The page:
| News in brief. The 2 km wide 1998 OR2 flew by the Earth (at 6.3 million km away, >16 times the Earth-Moon distance—on average, asteroids of this size fly by this close to Earth once every five years)—check out this radar image; Progress MS-14 reached the ISS on 25 April; Sierra Nevada’s first Dream Chaser spaceplane got wings and a name; Virgin Galactic's SpaceShipTwo VSS Unity took its first solo glide test flight (video); Rocket Lab rolled out their first Electron planned for launch from their new launch complex (LC2) in the US; and, SpaceX completed their final Crew Dragon parachute test ahead of Demo-2 launching NET May 27 to the ISS.|
- Related to last week’s item on Voyager’s golden records, the pulsar maps included with Voyager 1 & 2 (and also Pioneer 10 & 11), don’t really work.
- SpaceX has released a more detailed version of their Astro2020 presentation on Starlink—including their upcoming sunshades—and its impact on astronomy.
- NASA, ESA, and JAXA are launching a virtual hackathon to develop COVID-19 solutions, based on open data, from May 30-31.
- ConsenSys, which purchased Planetary Resources in 2018, appears to be dropping the project— they have open-sourced their TruSat community-based satellite tracking platform (here are the forums) and released all of Planetary Resource’s patents for free use. Good for them!
- The US Navy released their “UFO” videos, the source of many recent conspiracies. I’m not saying it’s not aliens, but it’s not aliens. (To us, it almost feels like they intentionally release only enough information to spur conspiracy theories. There you have it, folks: a conspiracy theory about people trying to cause conspiracy theories.)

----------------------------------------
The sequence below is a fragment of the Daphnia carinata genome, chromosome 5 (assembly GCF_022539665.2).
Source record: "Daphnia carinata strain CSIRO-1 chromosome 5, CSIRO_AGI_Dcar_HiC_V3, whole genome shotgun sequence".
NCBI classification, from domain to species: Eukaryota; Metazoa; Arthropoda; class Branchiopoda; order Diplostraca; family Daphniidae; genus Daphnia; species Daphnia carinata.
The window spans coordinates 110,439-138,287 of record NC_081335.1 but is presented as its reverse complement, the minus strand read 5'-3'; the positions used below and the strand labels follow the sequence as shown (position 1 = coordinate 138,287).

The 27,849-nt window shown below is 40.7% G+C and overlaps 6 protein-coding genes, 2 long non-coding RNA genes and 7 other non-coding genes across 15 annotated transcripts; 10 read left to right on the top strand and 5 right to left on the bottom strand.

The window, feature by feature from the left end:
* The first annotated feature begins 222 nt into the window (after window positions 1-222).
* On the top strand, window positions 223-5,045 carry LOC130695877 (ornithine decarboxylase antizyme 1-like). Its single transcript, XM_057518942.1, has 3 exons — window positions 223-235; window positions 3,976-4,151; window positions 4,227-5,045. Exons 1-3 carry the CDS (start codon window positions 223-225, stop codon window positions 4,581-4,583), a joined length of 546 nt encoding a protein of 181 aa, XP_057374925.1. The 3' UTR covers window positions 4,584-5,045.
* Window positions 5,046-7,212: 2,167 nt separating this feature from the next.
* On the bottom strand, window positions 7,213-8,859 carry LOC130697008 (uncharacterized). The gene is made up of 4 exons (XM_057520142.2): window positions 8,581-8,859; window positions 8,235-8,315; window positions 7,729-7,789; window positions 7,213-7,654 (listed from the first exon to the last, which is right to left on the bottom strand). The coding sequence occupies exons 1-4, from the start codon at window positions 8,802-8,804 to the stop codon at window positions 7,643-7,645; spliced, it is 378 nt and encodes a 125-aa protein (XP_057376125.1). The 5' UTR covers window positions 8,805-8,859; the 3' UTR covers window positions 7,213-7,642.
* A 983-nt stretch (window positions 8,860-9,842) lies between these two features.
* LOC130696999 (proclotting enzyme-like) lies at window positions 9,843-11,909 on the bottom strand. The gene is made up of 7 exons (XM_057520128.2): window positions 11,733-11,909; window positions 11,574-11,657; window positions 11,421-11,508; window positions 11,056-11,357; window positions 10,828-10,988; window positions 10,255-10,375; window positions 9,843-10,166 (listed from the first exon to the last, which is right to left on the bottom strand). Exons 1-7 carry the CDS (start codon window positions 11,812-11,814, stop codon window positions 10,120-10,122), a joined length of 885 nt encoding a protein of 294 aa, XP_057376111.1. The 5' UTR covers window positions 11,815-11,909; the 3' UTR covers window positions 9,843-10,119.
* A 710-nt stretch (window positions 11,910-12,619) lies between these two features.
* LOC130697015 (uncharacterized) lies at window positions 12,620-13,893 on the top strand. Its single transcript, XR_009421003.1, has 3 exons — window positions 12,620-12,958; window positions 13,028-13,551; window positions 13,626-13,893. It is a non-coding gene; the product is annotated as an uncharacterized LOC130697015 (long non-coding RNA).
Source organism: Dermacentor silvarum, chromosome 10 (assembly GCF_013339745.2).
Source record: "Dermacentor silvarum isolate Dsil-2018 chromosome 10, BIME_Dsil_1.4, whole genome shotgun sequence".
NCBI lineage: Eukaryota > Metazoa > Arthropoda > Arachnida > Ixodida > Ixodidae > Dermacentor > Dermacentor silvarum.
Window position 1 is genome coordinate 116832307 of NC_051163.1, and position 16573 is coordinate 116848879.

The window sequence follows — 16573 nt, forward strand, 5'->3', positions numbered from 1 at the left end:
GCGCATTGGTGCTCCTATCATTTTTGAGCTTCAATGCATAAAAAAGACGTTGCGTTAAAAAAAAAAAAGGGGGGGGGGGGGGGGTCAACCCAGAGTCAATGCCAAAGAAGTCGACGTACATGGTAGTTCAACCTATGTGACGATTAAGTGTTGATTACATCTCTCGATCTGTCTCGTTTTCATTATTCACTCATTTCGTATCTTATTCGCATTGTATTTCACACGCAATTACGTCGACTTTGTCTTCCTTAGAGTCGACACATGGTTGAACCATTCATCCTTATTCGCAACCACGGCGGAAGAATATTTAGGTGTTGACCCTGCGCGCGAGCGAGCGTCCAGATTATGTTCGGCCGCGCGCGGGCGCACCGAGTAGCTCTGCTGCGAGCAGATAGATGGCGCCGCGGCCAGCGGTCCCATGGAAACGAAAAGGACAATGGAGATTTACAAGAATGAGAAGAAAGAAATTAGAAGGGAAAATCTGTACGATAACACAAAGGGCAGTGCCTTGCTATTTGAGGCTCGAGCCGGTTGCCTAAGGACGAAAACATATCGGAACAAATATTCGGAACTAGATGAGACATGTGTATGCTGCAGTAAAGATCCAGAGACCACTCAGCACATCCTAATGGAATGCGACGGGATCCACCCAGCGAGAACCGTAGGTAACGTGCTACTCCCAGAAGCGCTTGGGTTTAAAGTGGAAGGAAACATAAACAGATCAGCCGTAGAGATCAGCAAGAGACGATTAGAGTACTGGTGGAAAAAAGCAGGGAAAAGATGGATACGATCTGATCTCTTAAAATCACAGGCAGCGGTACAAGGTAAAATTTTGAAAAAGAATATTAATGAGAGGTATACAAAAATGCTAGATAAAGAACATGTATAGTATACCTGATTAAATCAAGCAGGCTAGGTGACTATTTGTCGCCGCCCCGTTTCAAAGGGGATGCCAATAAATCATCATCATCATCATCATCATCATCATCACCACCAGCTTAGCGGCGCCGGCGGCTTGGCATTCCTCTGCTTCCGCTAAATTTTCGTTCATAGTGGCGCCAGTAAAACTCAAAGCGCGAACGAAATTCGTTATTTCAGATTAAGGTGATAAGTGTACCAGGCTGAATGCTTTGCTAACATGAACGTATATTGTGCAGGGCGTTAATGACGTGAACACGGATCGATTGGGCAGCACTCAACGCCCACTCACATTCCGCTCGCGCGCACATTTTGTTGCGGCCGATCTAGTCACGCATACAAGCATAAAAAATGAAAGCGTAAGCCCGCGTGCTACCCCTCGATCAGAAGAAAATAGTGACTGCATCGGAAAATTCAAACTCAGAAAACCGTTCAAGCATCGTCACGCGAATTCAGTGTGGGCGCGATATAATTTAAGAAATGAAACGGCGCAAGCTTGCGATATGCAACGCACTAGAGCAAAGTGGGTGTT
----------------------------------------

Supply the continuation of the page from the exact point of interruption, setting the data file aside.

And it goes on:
- 2020-026B, the disposable upper stage that delivered the uncrewed Progress MS-14 to resupply the ISS last week, was spotted burning up during reentry over Spain and Portugal.
- Earth Observation satellites continue to refine our view of the Anthropocene: NASA’s ICESat-2 shows net ice loss from Greenland and Antarctica (paper)—resulting in more than a half-inch of global sea-level rise since 2003—and floating patches of plastics are detectable through spectroscopy from orbit (paper).
- NASA will pay a staggering $146 million for each SLS rocket engine, with 4 needed per SLS flight. These Space Shuttle main engines were intended to be reused, but SLS will throw them away. Other things you could buy for $146 million: two basic Atlas V rocket launches, three Falcon 9 launches, or a fully expendable Falcon Heavy launch, with ⅔ the lift capacity at 1/20th the cost. (Related: Tory Bruno, CEO of ULA shared a rule of thumb for launch costs: the rocket is ½ the launch cost, the booster is ½ the rocket cost, and the engines are ⅔ of the booster cost.)
- How space tourism and rockets to Mars became 'critical' business during the pandemic.
- A study (infographic pdf) found that all 1,078 commercially-launched smallsats in the last five years experienced delays, with a median delay of 128 days. The largest delay categories: 11% of delays were administrative, 13% were ISS manifest changes (for ISS-deployed sats), 20% were due to delays in launch vehicle development, and 40% were due to primary payload delays affecting their rideshares. (This study was funded by Spaceflight, and the existence of this large category supports their dedicated rideshare missions, as well as SpaceX’s and others.)
Hubble caught Comet C/2019 Y4 (ATLAS) breaking up into 30+ pieces. It was discovered in December by ATLAS (Asteroid Terrestrial-impact Last Alert System), a pair of automated telescopes in Hawaii that scan the entire sky for moving objects nightly. “ATLAS will provide one day's warning for a 30-kiloton ‘town killer,’ a week for a 5-megaton ‘city killer,’ and three weeks for a 100-megaton ‘county killer’.”